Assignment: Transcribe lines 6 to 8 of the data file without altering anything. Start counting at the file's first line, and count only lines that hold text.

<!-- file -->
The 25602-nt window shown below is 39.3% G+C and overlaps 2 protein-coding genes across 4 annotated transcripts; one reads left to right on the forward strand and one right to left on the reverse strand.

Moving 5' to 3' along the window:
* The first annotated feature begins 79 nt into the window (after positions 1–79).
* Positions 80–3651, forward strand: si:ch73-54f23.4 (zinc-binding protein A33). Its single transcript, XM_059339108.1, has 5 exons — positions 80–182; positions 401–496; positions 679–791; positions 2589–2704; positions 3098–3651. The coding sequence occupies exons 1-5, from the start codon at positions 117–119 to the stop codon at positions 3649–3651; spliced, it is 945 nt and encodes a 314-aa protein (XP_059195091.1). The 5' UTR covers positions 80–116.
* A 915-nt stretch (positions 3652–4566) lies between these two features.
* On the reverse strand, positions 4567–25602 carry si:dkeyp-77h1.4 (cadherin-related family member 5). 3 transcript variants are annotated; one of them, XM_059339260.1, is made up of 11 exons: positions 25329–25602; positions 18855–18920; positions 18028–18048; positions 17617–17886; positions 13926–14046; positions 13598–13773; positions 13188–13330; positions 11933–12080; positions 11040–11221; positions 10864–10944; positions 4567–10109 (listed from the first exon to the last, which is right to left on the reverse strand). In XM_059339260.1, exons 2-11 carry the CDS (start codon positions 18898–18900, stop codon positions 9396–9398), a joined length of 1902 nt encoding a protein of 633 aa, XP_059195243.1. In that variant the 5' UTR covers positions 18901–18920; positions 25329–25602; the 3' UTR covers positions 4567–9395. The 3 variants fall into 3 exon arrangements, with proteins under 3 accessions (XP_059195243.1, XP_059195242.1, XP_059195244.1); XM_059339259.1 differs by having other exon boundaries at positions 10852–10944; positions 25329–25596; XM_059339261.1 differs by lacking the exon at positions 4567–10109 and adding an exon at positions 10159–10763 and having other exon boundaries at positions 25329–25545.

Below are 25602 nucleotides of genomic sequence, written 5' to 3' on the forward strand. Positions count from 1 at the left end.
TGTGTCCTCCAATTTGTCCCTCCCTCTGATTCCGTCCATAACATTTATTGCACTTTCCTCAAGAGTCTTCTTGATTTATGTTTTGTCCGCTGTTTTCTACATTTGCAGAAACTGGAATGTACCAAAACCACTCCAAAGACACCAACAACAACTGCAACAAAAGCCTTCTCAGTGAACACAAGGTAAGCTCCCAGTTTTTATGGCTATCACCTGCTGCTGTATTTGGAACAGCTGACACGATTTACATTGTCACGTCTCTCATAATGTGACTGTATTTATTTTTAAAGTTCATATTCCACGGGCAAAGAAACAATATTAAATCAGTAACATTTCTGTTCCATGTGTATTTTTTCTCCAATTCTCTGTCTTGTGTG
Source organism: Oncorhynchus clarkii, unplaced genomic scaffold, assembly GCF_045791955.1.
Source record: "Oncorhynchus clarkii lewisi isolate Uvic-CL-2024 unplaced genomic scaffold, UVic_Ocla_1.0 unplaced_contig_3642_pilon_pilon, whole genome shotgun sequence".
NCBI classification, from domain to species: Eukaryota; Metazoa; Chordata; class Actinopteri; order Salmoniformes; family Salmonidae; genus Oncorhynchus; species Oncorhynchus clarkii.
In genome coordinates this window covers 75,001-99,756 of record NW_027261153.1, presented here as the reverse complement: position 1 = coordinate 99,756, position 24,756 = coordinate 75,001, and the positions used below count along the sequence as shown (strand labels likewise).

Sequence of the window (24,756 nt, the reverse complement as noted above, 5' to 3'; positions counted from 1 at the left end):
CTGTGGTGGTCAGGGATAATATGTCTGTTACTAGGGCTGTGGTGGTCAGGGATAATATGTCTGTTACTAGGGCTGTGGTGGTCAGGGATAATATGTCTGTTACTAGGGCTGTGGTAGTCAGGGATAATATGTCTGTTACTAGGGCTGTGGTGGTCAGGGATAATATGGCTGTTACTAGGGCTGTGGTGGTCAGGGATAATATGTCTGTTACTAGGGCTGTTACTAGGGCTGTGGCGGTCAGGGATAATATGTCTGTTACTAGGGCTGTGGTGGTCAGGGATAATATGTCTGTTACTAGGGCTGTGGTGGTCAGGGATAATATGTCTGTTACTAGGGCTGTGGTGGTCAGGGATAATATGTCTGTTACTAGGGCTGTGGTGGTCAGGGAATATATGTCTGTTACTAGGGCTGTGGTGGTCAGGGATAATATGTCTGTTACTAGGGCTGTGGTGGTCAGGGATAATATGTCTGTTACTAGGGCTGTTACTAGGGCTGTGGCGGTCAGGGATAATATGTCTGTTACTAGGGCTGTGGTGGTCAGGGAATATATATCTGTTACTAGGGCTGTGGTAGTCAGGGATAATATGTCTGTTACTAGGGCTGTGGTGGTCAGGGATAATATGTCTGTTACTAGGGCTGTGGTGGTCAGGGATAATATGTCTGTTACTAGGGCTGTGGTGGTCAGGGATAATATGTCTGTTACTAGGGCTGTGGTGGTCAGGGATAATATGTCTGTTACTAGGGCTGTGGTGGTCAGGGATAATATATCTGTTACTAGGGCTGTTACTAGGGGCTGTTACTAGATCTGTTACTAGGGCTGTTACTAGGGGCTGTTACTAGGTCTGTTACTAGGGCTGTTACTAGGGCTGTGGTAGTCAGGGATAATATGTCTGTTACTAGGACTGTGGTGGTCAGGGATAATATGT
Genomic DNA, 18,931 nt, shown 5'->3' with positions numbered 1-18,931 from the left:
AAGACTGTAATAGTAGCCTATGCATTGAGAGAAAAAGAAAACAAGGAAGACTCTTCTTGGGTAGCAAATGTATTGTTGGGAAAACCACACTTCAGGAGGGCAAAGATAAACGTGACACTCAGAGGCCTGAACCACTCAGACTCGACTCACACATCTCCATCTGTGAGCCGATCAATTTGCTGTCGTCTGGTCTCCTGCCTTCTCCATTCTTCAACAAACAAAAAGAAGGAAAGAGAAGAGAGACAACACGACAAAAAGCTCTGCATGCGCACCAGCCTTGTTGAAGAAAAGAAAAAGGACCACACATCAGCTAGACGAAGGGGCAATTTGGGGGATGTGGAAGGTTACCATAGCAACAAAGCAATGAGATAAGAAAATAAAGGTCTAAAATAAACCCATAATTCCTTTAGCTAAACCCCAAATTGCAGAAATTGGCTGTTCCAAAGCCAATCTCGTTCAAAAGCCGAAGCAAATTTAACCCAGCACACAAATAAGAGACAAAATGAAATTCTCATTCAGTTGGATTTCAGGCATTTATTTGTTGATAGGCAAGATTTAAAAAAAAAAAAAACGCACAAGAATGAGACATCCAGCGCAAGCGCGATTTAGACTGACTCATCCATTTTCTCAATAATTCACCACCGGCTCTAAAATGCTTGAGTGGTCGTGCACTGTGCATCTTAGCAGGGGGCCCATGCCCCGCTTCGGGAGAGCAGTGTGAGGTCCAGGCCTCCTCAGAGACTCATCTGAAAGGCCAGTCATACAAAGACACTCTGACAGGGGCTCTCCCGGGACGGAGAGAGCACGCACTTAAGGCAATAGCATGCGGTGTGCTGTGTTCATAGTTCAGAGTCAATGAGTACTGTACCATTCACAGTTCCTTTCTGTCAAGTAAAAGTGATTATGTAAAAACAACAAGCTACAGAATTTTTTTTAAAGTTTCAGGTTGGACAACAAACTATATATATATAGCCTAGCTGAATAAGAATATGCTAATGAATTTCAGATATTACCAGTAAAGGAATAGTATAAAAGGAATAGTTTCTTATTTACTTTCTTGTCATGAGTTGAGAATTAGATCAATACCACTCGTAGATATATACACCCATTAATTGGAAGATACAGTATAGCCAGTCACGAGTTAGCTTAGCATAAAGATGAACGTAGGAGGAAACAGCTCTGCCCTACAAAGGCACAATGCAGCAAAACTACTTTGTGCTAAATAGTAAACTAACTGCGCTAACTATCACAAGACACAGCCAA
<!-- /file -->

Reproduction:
* On the reverse strand, positions 4567–25602 carry si:dkeyp-77h1.4 (cadherin-related family member 5). 3 transcript variants are annotated; one of them, XM_059339260.1, is made up of 11 exons: positions 25329–25602; positions 18855–18920; positions 18028–18048; positions 17617–17886; positions 13926–14046; positions 13598–13773; positions 13188–13330; positions 11933–12080; positions 11040–11221; positions 10864–10944; positions 4567–10109 (listed from the first exon to the last, which is right to left on the reverse strand). In XM_059339260.1, exons 2-11 carry the CDS (start codon positions 18898–18900, stop codon positions 9396–9398), a joined length of 1902 nt encoding a protein of 633 aa, XP_059195243.1. In that variant the 5' UTR covers positions 18901–18920; positions 25329–25602; the 3' UTR covers positions 4567–9395. The 3 variants fall into 3 exon arrangements, with proteins under 3 accessions (XP_059195243.1, XP_059195242.1, XP_059195244.1); XM_059339259.1 differs by having other exon boundaries at positions 10852–10944; positions 25329–25596; XM_059339261.1 differs by lacking the exon at positions 4567–10109 and adding an exon at positions 10159–10763 and having other exon boundaries at positions 25329–25545.

Below are 25602 nucleotides of genomic sequence, written 5' to 3' on the forward strand. Positions count from 1 at the left end.
TGTGTCCTCCAATTTGTCCCTCCCTCTGATTCCGTCCATAACATTTATTGCACTTTCCTCAAGAGTCTTCTTGATTTATGTTTTGTCCGCTGTTTTCTACATTTGCAGAAACTGGAATGTACCAAAACCACTCCAAAGACACCAACAACAACTGCAACAAAAGCCTTCTCAGTGAACACAAGGTAAGCTCCCAGTTTTTATGGCTATCACCTGCTGCTGTATTTGGAACAGCTGACACGATTTACATTGTCACGTCTCTCATAATGTGACTGTATTTATTTTTAAAGTTCATATTCCACGGGCAAAGAAACAATATTAAATCAGTAACATTTCTGTTCCATGTGTATTTTTTCTCCAATTCTCTGTCTTGTGTG